Kurt Busch to Attempt The Indianapolis-Charlotte Double
posted by Phil Allaway
Tuesday March 4, 2014
Andretti Autosport announced this morning that Kurt Busch, driver of the No. 41 Haas Automation Chevrolet in the Sprint Cup Series, will attempt the Indianapolis 500 in a fifth entry for the IndyCar Series team. Once the Indianapolis 500 is completed, Busch will fly from Indianapolis to Charlotte, jump in his No. 41 Chevrolet and compete in the Coca-Cola 600 at Charlotte Motor Speedway.
Busch considers the opportunity to do the double as an old-school throwback moment.
“This is really to challenge myself within motorsports,” Busch said in Andretti Autosport’s press release. “Perhaps I am a bit of an old-school racer; a throwback, I guess. I enjoyed the era of drivers racing different cars and testing themselves in other series. It is tough to do now for a variety of factors, but when the opportunity is there, I want to do it. While NASCAR is my home, I have been fortunate to compete in Pro Stock on the NHRA circuit a number of years ago and test a V8 Supercar. This opportunity was a talk with Michael [Andretti] over dinner one night, a “What if,” and now it’s becoming a reality for me to drive in the Indy 500 with Andretti Autosport. It’s literally a dream come true. To go to the famous Brickyard with the iconic Andretti name, it doesn’t get much cooler or better than that.”
Busch will be doing the Indianapolis-Charlotte double as a Memorial Day mission to men and women serving in the U.S. Military via the Armed Forces Foundation. Fans can contribute to the cause by texting AFF to 50555 to donate $10.
Busch, who has never raced an IndyCar, passed Rookie Orientation at the Indianapolis Motor Speedway last year during a test session. At the time, Busch was more or less testing the Dallara DW12 for fun.
Busch will be the fourth driver to attempt the Indianapolis-Charlotte double. John Andretti was the first driver to attempt it in 1994. After finishing four laps down in tenth in Indianapolis, Andretti crashed and had engine problems in the 600. Robby Gordon has attempted the double five times, most recently in 2004. However, Gordon failed to make it to Charlotte on time and did not start the 600 in 2000 (P.J. Jones started Gordon’s No. 13 Ford in that instance). Finally, Tony Stewart has attempted the double twice (most recently in 2001) and is the only driver to ever complete all 1100 miles. Neither of the three drivers has won either leg of the double. The best finishes are Stewart and Gordon’s sixth-place finishes at the Indianapolis 500 (although Gordon’s came in 2000, the year he didn’t make it to Charlotte in time to start the Coca-Cola 600), and Stewart’s fourth-place finish in the 2001 Coca-Cola 600.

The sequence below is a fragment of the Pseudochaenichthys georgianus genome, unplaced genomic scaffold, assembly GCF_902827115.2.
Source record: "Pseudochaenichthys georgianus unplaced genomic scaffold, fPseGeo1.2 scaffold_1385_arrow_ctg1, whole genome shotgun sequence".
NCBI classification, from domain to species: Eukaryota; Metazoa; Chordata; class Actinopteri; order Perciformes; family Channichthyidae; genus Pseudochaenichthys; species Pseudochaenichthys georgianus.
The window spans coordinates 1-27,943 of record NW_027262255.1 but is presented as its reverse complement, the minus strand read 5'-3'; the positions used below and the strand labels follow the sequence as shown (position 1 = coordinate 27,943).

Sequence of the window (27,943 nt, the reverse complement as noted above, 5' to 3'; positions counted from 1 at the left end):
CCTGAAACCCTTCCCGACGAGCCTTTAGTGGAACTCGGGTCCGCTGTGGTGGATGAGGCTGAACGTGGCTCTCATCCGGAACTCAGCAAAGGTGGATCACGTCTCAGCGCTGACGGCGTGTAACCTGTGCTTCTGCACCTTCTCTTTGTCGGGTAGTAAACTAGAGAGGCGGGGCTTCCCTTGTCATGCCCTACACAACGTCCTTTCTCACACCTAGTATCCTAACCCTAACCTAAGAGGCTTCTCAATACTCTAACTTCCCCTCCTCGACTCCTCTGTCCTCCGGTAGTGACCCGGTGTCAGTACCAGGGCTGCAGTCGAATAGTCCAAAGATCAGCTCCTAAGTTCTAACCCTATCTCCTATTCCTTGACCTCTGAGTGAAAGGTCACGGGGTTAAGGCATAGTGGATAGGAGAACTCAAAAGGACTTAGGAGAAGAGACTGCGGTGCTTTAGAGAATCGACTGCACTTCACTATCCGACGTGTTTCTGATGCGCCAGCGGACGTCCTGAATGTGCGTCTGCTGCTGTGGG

Danica Patrick, Justin Allgaier Talk About Phoenix Incident
posted by Frontstretch Staff
Tuesday March 4, 2014
A disappointing start to the year for Danica Patrick won’t include continued conflict. Patrick met with rookie Justin Allgaier Sunday, shortly after the Phoenix Cup race after a wreck ruined both drivers’ days. Patrick, who was critical of the No. 51 car on the radio, claiming Allgaier was “driving all over the track” appeared receptive to a conversation that quickly settled differences over what will be a long season.
“She was just upset because she got involved in the crash that we had,’’ said Allgaier to the Motor Racing Network. “She says she’s been through this and that she felt like I needed to settle down at that point. I explained my position on why everything happened. I think she understood where I was coming from. It doesn’t fix either one of our racecars. It doesn’t fix either one of our days. Unfortunately, we were both having pretty decent days.’’
Allgaier wound up 30th due to the incident while Patrick was 36th. The incident, which was caused by Allgaier’s spin also involved the No. 32 team and Travis Kvapil, which wound up 38th after sustaining heavy damage.
Camping World Close to Extending Title Sponsorship of NCWTS
posted by Frontstretch Staff
Tuesday March 4, 2014
Marcus Lemonis, CEO of Camping World, Grand Marshal of Sunday’s Sprint Cup race at Phoenix International Raceway, and star of CNBC’s “The Profit,” made the announcement over the weekend that the retailer is very close to announcing a deal that would continue its title sponsorship of NASCAR’s Truck Series. The original agreement with NASCAR is scheduled to conclude after the 2015 season.
According to the sanctioning body, no formal contract has been signed, but “the agreement between the two parties has proven to be a beneficial one.”
“In about a month, we’ll be announcing a significant extension to that contract. It’s been great for us,” said Camping World’s Lemonis in a statement. “The NASCAR relationship has worked well for Camping World. When we started, we had 35 stores. Now, we’re up to 120 stores. As we travel the country and we meet new customers in stores, they always are very appreciative of our relationship with NASCAR. It’s been good.”
Gaining a long-term commitment from Camping World to sponsor the Truck Series would be a relief for NASCAR, which is set to lose Nationwide Insurance as title sponsor for the NASCAR Nationwide Series at the end of the 2014 season. The sponsorship of the Cup Series by Sprint runs through 2016.